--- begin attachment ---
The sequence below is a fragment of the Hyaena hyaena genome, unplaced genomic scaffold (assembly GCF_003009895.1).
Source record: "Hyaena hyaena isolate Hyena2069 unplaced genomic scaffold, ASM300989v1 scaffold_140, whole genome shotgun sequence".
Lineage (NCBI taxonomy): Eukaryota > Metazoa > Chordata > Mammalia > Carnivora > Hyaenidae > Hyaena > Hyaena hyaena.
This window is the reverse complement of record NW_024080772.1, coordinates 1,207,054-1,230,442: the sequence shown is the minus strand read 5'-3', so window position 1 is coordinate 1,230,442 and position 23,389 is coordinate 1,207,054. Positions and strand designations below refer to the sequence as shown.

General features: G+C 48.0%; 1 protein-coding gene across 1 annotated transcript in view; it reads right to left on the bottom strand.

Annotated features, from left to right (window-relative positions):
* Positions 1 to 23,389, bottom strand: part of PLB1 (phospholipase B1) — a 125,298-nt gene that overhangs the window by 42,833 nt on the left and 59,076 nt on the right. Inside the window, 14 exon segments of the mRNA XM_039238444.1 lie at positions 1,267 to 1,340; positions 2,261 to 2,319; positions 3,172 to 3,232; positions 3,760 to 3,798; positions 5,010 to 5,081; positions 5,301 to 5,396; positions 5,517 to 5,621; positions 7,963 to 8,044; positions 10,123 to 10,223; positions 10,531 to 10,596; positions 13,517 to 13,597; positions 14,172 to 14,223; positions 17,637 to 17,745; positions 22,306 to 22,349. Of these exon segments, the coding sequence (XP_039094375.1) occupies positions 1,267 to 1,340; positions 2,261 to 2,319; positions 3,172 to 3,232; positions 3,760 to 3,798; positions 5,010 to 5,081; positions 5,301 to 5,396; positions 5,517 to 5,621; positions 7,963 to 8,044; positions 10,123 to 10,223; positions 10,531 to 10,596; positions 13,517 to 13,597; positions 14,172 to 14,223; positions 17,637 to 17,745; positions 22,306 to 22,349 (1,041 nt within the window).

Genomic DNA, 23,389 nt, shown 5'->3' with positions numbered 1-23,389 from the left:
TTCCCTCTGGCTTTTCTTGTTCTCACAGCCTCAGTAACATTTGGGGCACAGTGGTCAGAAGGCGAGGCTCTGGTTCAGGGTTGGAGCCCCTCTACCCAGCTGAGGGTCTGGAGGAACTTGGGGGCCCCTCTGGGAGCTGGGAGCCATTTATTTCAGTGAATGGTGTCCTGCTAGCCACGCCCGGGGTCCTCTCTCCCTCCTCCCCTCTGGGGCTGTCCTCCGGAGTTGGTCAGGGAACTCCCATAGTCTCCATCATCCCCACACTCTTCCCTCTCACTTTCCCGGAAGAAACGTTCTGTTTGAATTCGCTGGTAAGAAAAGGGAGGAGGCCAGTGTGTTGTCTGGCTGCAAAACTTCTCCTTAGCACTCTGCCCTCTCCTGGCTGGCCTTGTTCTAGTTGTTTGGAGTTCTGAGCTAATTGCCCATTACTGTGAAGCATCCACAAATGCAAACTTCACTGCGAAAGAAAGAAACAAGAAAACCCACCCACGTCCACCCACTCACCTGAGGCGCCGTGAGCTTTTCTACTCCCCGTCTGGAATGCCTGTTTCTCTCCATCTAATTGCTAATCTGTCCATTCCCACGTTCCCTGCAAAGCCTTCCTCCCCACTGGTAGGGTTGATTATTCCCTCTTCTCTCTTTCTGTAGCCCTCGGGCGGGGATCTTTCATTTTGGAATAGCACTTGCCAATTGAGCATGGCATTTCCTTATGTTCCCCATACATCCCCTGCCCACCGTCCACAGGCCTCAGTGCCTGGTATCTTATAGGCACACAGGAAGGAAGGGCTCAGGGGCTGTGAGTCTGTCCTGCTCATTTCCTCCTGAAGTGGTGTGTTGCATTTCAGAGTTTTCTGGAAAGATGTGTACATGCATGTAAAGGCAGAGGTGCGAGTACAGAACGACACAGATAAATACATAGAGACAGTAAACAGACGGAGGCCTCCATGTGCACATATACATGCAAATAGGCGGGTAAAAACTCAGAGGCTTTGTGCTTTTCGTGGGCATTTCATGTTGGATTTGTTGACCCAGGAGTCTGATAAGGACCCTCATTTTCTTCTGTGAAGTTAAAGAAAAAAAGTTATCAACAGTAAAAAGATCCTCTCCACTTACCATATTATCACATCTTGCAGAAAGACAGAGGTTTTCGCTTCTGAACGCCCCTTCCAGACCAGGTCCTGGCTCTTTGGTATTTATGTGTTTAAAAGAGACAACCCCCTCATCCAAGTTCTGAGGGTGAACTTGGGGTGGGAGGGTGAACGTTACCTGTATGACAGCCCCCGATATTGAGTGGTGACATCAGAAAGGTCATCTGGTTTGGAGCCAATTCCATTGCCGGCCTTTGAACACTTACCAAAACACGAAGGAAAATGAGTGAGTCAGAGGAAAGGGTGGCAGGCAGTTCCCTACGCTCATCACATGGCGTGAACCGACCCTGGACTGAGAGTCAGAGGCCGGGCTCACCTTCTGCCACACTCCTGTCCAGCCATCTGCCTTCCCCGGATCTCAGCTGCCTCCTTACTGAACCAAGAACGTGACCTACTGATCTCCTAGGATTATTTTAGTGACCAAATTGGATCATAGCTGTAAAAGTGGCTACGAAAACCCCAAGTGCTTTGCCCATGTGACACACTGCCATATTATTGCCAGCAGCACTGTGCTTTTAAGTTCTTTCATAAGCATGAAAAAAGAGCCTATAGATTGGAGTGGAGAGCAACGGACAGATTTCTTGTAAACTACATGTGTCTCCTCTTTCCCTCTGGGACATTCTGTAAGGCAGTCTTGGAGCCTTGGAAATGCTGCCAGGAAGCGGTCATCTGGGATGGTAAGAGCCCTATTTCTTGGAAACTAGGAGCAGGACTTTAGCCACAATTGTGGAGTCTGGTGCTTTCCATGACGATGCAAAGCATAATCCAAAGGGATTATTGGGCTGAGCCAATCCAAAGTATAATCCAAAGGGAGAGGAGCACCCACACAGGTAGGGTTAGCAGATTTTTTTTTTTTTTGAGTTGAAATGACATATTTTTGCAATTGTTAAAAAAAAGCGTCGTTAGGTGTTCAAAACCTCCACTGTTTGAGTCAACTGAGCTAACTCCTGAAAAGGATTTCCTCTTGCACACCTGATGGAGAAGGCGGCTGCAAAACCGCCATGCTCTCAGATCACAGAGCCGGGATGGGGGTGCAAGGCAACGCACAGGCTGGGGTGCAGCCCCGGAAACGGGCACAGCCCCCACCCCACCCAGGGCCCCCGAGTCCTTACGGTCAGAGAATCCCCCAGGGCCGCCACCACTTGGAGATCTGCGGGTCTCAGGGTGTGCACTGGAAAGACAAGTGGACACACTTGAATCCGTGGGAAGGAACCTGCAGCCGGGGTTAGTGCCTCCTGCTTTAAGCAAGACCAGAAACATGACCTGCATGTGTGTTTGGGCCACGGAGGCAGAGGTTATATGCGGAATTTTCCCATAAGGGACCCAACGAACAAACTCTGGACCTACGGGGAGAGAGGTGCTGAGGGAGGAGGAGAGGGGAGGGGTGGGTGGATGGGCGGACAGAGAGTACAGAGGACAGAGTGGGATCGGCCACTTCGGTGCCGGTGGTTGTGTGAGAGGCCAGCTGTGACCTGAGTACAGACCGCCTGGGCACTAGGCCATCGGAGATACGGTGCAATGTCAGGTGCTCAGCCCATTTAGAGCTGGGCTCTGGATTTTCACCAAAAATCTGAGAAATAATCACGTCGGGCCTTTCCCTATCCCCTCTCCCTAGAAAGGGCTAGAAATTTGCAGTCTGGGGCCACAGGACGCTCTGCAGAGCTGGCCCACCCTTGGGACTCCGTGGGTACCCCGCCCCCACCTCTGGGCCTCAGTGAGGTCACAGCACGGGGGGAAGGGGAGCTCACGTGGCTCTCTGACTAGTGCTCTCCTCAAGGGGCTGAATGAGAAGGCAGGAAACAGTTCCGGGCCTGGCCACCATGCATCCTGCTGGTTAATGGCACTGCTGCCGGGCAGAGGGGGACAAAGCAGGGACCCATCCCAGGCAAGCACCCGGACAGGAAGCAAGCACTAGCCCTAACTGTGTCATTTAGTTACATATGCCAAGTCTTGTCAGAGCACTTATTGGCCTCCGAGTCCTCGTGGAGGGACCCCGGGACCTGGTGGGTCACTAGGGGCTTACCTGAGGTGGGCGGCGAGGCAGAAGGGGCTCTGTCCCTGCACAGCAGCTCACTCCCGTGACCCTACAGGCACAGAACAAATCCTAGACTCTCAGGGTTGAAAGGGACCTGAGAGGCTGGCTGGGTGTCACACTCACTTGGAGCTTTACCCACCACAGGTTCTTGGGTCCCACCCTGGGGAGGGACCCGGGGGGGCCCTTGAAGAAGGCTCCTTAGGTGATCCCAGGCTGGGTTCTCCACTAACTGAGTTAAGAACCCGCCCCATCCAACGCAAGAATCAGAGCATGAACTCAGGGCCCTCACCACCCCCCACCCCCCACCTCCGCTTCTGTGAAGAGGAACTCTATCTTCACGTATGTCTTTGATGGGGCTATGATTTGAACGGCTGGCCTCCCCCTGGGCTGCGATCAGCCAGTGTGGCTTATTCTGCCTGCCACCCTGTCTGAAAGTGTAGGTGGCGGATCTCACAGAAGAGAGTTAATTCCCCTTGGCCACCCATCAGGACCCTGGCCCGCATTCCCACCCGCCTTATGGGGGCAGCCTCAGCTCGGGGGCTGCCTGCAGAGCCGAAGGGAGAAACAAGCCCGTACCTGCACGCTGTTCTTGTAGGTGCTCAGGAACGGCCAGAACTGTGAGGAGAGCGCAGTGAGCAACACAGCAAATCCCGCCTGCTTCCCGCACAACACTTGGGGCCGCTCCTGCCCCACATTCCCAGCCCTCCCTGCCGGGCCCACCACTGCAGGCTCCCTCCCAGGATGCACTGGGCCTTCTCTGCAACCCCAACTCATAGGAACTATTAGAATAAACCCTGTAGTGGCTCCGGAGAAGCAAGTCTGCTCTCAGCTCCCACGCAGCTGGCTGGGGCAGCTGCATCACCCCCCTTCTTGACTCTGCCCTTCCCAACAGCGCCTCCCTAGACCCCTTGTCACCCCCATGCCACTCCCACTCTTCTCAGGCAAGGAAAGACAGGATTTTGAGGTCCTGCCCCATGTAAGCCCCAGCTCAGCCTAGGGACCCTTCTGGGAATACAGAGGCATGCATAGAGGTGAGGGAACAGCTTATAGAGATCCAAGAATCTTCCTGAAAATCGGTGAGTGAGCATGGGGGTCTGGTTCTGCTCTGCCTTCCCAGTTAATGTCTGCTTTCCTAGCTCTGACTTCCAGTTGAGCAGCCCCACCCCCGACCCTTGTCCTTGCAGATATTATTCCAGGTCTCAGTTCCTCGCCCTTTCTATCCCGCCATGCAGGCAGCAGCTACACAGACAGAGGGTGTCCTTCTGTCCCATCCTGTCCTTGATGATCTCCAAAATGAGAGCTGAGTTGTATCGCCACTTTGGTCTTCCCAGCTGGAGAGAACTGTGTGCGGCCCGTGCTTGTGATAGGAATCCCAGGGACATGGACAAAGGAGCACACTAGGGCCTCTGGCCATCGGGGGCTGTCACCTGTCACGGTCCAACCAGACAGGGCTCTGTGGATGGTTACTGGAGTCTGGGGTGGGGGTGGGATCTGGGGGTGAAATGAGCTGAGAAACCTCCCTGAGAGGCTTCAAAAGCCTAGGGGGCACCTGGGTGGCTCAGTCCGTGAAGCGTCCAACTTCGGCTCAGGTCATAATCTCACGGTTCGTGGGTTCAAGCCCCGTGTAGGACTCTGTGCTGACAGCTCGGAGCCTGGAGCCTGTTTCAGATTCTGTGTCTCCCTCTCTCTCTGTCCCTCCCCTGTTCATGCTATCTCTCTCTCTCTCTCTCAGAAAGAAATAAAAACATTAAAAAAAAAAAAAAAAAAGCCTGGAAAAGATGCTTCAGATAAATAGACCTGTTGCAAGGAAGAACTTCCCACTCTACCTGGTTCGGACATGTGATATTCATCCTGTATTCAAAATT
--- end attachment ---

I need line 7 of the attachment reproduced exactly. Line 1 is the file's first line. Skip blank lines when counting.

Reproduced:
* Positions 1 to 23,389, bottom strand: part of PLB1 (phospholipase B1) — a 125,298-nt gene that overhangs the window by 42,833 nt on the left and 59,076 nt on the right. Inside the window, 14 exon segments of the mRNA XM_039238444.1 lie at positions 1,267 to 1,340; positions 2,261 to 2,319; positions 3,172 to 3,232; positions 3,760 to 3,798; positions 5,010 to 5,081; positions 5,301 to 5,396; positions 5,517 to 5,621; positions 7,963 to 8,044; positions 10,123 to 10,223; positions 10,531 to 10,596; positions 13,517 to 13,597; positions 14,172 to 14,223; positions 17,637 to 17,745; positions 22,306 to 22,349. Of these exon segments, the coding sequence (XP_039094375.1) occupies positions 1,267 to 1,340; positions 2,261 to 2,319; positions 3,172 to 3,232; positions 3,760 to 3,798; positions 5,010 to 5,081; positions 5,301 to 5,396; positions 5,517 to 5,621; positions 7,963 to 8,044; positions 10,123 to 10,223; positions 10,531 to 10,596; positions 13,517 to 13,597; positions 14,172 to 14,223; positions 17,637 to 17,745; positions 22,306 to 22,349 (1,041 nt within the window).